|useBodyPosition||Should the mesh be transformed by the position of the attached Rigidbody2D?|
|useBodyRotation||Should the mesh be transformed by the rotation of the attached Rigidbody2D?|
In simple terms, this method will create a Mesh that exactly represents the area defined by the Collider2D. The created Mesh can then be used for any purpose including but not limited to navigation meshes for 2D navigation. The Collider2D does not own the created Mesh and you are responsible for its lifetime therefore not deleting the Mesh will result in a memory leak. The Collider2D is not altered in any way during this call. The Collider2D must have valid shapes present for a Mesh to be created otherwise NULL will be returned indicating that no Mesh was created.
All Collider2D geometry lives in the space of the Rigidbody2D it is attached to. You can select whether the Mesh vertices are transformed by the Rigidbody2D position and rotation using
useBodyRotation respectively. If the Collider2D is not attached to a Rigidbody2D then the geometry is permanently in world-space and both
useBodyRotation should always be set to false.
What follows is more detail on how the Collider2D shapes are considered when creating a Mesh. Whilst there are many types of Collider2D, they only produce collision geometry which comprise of the following primitive shape types: Circle, Capsule, Polygon and Edge. These primitive types are split into two groups known as closed convex primitives and open primitives. Primitives of type Circle, Capsule and Polygon are closed convex primitives which define a closed convex area bounded by the primitive. The Edge primitive is an open type that defines geometry with no internal area.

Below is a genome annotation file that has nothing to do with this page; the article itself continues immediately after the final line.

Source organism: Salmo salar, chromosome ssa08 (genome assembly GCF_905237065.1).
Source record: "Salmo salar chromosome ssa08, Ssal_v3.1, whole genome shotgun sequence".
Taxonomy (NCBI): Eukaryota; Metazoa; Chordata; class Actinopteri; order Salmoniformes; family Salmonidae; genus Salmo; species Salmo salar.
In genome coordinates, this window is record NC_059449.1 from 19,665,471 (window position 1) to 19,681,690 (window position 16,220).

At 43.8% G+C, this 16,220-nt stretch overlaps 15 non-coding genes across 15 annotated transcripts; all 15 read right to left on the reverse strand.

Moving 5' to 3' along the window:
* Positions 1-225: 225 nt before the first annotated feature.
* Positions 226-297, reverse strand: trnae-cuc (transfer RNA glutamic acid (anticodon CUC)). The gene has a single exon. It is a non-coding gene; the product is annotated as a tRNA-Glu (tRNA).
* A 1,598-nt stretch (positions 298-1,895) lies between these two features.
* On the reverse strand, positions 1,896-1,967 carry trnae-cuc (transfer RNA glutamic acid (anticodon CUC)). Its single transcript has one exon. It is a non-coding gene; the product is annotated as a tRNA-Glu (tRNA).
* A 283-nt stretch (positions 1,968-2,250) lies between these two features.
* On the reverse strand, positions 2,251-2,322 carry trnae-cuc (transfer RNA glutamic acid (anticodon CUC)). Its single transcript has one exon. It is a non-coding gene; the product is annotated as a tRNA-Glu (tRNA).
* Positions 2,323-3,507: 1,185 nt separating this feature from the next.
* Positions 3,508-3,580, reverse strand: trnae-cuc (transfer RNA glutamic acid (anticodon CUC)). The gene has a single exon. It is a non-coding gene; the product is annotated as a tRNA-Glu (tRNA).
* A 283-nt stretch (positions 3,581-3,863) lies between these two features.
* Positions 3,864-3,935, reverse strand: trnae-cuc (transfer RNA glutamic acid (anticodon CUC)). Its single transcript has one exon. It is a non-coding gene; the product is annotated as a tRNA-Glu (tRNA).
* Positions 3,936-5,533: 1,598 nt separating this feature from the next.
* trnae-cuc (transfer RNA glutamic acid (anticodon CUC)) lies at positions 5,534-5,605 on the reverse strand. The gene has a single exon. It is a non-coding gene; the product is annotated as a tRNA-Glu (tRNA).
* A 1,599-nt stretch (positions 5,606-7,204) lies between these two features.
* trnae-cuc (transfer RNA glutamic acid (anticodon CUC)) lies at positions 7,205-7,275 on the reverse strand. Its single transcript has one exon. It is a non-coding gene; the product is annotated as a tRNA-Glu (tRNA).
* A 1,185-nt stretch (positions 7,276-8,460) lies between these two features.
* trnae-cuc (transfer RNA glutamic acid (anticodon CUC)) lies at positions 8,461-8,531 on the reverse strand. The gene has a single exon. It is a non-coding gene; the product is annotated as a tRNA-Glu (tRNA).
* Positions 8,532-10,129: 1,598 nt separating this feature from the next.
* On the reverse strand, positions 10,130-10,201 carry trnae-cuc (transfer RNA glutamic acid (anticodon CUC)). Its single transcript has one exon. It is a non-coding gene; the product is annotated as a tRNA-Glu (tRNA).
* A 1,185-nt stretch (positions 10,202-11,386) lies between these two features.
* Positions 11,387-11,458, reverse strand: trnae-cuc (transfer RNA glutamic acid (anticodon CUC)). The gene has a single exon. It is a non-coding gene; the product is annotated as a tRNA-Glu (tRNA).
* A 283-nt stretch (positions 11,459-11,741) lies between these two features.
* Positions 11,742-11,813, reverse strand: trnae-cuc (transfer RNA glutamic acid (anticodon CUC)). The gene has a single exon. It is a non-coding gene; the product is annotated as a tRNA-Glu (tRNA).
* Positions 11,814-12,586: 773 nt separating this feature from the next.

A CircleCollider2D will produce a single circle primitive. A CapsuleCollider2D will produce a single capsule primitive. A BoxCollider2D will produce a single polygon primitive. A PolygonCollider2D can produce multiple polygon primitives to convert a potentially concave area into multiple convex polygons. An EdgeCollider2D can produce multiple edge primitives. A TilemapCollider2D can produce multiple polygon primitives (per-tile). A CompositeCollider2D can produce either multiple polygon primitives (in Polygon mode) or produce multiple edge primitives (in Outline mode).
When creating a Mesh to represent Collider2D geometry, all closed convex primitives (circle, capsule and polygon) produce the respective filled area defined by those primitives. In the case where there are multiple polygons, the total area of all the polygons is created. Note that when BoxCollider2D.edgeRadius that is greater than zero is used (to produce radial edges), the Mesh is created to also represent that geometry.
When creating a Mesh to represent Collider2D geometry, all open primitives (edges) have special handling. When the start vertex of the first edge is coincident with the end vertex of the last edge (to define a pseudo-closed area) then a mesh is created to represent that closed area even though 2D physics doesn't itself treat it as such. If the vertex are not coincident then a Mesh will only be created if EdgeCollider2D.edgeRadius is greater than zero as this produces edges with an area.
An EdgeCollider2D when used with coincident start/end vertex will create a Mesh that is a convex hull of all edge vertices. Any concave vertex (producing a concave configuration) will be considered as being on the convex hull resulting in a convex planar Mesh. If a convex Mesh is required then multiple polygon primitives should be used i.e. a PolygonCollider2D or a CompositeCollider2D in polygon mode. A CompositeCollider2D in outline mode produces edges with coincident start/end vertex so will always create a closed shape Mesh which also supports CompositeCollider2D.edgeRadius.
See Also: GetShapeHash and NavMeshBuildSource.sourceObject.